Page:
“It’s amazing to see that the glacier that wiped this place out is basically still around, and still making news up in Greenland,” said Susan Arnold, the Museum’s membership manager who has seen the movie numerous times with all kinds of audiences. “People are really responding to the movie, everything from tears to waiting in line to see it again.”
The movie has writing credits from former Adirondack Life publisher Howard Fish, features music by sometime Saranac Lake resident Martin Sexton and is narrated by Sigourney Weaver, another of the long list of participants with strong Adirondack ties.
A Matter of Degrees takes viewers back to an Adirondacks that was home to mammoths, California condors, ground sloths, ice and floods. “We wanted to look at what made the Adirondacks,” said Stephanie Ratcliffe, Executive Director of The Wild Center and one of the film’s producers. “It was fascinating to know how much has happened in this one place, and that it’s never been explored on film before.” Ratcliffe was on the team that flew to inspect Greenland as a location. “It really felt like time travel. There were places in Greenland that looked similar to the Adirondacks, without the forest cover. We stood at the edge of a glacier, and it did feel as if we were standing on an Adirondack peak 12,000 years ago.”
Rick Godin, who led the local camera crew, flew over the Adirondacks with a state-of-the-art camera that could zoom down on details from a mile above the tree tops. “It was the same technology used in filming Planet Earth for the BBC. It was great to be up there, knowing that we were making a real movie about the Adirondacks and telling what we think is a really important story.”
The movie is 24 minutes long, and received rave reviews when it was screened for preview audiences at The Wild Center’s national climate conference in June.
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The Adirondack Museum will host an encampment of American Mountain Men interpreters on August 15 and 16, 2008. The [event is open to the public, but the encampment is by invitation only.
Participants in the museum encampment are from the Brothers of the New York, Vermont, New Hampshire, and Massachusetts segment of the national American Mountain Men organization.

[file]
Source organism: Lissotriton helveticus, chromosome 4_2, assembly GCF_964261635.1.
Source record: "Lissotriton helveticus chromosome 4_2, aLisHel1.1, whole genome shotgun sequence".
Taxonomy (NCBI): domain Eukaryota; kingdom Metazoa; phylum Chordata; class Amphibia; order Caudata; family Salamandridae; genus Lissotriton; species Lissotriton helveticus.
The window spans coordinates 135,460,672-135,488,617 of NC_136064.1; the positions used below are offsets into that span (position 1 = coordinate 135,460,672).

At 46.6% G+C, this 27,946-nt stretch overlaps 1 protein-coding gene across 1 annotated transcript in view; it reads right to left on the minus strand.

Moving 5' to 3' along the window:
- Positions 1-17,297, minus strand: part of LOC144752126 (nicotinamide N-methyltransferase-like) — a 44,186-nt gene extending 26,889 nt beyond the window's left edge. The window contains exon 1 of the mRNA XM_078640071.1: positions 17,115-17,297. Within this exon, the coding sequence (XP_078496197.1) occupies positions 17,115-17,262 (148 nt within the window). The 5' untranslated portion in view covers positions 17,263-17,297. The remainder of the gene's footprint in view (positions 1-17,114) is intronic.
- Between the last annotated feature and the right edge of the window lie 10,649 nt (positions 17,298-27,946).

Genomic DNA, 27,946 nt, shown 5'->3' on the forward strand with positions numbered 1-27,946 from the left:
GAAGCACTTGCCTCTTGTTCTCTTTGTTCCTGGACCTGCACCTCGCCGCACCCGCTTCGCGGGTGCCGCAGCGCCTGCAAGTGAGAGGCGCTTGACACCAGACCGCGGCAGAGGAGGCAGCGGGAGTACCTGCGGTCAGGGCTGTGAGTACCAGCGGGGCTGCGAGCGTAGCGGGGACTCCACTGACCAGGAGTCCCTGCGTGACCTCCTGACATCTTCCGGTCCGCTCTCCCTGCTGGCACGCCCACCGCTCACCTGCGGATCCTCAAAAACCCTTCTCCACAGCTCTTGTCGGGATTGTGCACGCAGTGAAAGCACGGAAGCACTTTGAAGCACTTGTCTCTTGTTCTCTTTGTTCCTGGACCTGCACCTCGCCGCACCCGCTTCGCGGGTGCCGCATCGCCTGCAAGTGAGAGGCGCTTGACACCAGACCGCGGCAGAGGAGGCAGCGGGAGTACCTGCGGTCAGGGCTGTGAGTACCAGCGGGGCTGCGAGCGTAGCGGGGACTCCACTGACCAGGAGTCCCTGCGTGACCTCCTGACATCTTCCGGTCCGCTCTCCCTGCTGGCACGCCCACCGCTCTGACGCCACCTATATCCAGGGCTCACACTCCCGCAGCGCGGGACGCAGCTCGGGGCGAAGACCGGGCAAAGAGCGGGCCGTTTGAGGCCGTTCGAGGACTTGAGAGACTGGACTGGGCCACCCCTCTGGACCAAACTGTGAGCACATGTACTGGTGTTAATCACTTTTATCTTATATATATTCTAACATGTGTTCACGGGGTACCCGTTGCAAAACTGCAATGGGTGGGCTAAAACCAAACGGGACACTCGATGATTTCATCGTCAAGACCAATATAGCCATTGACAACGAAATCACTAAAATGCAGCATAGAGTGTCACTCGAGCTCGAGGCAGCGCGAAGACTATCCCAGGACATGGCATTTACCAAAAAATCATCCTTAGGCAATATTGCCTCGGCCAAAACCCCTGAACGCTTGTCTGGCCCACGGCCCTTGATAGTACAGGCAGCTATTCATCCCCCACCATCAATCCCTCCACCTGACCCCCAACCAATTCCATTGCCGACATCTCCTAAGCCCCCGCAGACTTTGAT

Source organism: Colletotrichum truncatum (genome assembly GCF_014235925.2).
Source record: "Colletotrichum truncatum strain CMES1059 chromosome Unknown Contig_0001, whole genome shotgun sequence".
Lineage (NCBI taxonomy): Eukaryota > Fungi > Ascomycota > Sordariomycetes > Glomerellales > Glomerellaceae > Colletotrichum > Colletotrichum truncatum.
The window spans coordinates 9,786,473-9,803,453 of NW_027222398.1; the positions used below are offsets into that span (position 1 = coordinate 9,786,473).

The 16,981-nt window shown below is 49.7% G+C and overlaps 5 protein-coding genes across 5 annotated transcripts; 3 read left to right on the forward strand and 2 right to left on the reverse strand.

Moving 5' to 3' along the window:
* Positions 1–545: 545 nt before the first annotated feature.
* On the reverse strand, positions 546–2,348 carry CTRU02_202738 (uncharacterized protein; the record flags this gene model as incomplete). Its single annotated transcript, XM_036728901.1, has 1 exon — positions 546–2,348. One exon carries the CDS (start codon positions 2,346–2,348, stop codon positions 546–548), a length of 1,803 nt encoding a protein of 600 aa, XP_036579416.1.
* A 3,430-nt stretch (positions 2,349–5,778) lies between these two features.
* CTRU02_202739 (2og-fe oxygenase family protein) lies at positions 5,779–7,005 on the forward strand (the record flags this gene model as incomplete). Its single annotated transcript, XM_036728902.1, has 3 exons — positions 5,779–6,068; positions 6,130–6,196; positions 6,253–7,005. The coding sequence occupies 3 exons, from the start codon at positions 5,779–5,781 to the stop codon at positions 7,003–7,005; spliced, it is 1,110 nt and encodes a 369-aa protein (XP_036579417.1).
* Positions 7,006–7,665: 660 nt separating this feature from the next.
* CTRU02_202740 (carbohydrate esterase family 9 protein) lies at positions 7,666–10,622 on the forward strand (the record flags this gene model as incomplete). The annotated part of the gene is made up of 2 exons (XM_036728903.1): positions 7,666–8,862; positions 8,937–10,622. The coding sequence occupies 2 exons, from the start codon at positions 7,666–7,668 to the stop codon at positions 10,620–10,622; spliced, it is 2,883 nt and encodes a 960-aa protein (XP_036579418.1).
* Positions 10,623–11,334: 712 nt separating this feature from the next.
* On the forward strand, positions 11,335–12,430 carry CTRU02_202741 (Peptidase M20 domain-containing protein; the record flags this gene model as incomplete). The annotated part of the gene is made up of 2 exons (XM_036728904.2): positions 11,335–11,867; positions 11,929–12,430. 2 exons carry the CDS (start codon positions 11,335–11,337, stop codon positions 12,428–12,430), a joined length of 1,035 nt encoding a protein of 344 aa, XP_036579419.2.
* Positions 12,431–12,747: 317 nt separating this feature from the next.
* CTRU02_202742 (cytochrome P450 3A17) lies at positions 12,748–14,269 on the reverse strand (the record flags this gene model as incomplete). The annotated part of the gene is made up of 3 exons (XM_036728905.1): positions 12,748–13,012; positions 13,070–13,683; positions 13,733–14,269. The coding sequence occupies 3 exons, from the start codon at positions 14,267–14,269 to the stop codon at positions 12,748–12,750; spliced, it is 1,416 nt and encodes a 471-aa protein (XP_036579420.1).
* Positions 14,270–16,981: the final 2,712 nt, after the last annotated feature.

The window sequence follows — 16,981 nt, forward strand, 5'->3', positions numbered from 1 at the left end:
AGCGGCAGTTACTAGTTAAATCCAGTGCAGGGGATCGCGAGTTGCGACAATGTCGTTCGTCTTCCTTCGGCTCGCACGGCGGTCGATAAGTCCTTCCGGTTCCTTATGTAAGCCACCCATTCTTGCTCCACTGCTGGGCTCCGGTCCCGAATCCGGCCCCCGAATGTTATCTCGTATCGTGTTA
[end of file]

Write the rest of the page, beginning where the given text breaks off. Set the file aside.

While at the Adirondack Museum the group will interpret the lives and times of traditional mountain men with colorful demonstrations and displays of shooting, tomahawk, and knife throwing, furs, fire starting and cooking, clothing of both eastern and western mountain styles, period firearms, and more. This year’s encampment will include blacksmithing and a beaver skinning demonstration.
Mountain men are powerful symbols of America’s wild frontier. Legends about the mountain man continue to fascinate because many of the tales are true: the life of the mountain man was rough, and despite an amazing ability to survive in the wilderness, it brought him face to face with death on a regular basis.
All of the American Mountain Men activities and demonstrations are included in the price of regular museum admission.
The American Mountain Men group was founded in 1968. The association researches and studies the history, traditions, tools, and mode of living of the trappers, explorers, and traders known as the mountain men. Members continuously work for mastery of the primitive skills of both the original mountain men and Native Americans. The group prides itself on the accuracy and authenticity of its interpretation and shares the knowledge they have gained with all who are interested.
Three years ago at Adirondack Almanack we were convinced that Peak Oil had finally arrived and wondering when local media in our region would start reporting on it; we also reported on James Kunstler’s visit to Rockhill Bakehouse in Glens Falls.
And… we wondered if the crash of a small plane near Ticonderoga was really a murder- suicide.
The Adirondack Chapter of The Nature Conservancy and the Adirondack Land Trust are holding their Annual Membership Meeting and Field Day on August 16, 2008, at Heaven Hill Farm in Lake Placid, New York. The event, featuring keynote speakers Pete Grannis, New York State Department of Environmental Conservation Commissioner, and Charles D. Canham, Ph.D., Forest Ecologist, is open to the public. Preregistration is required.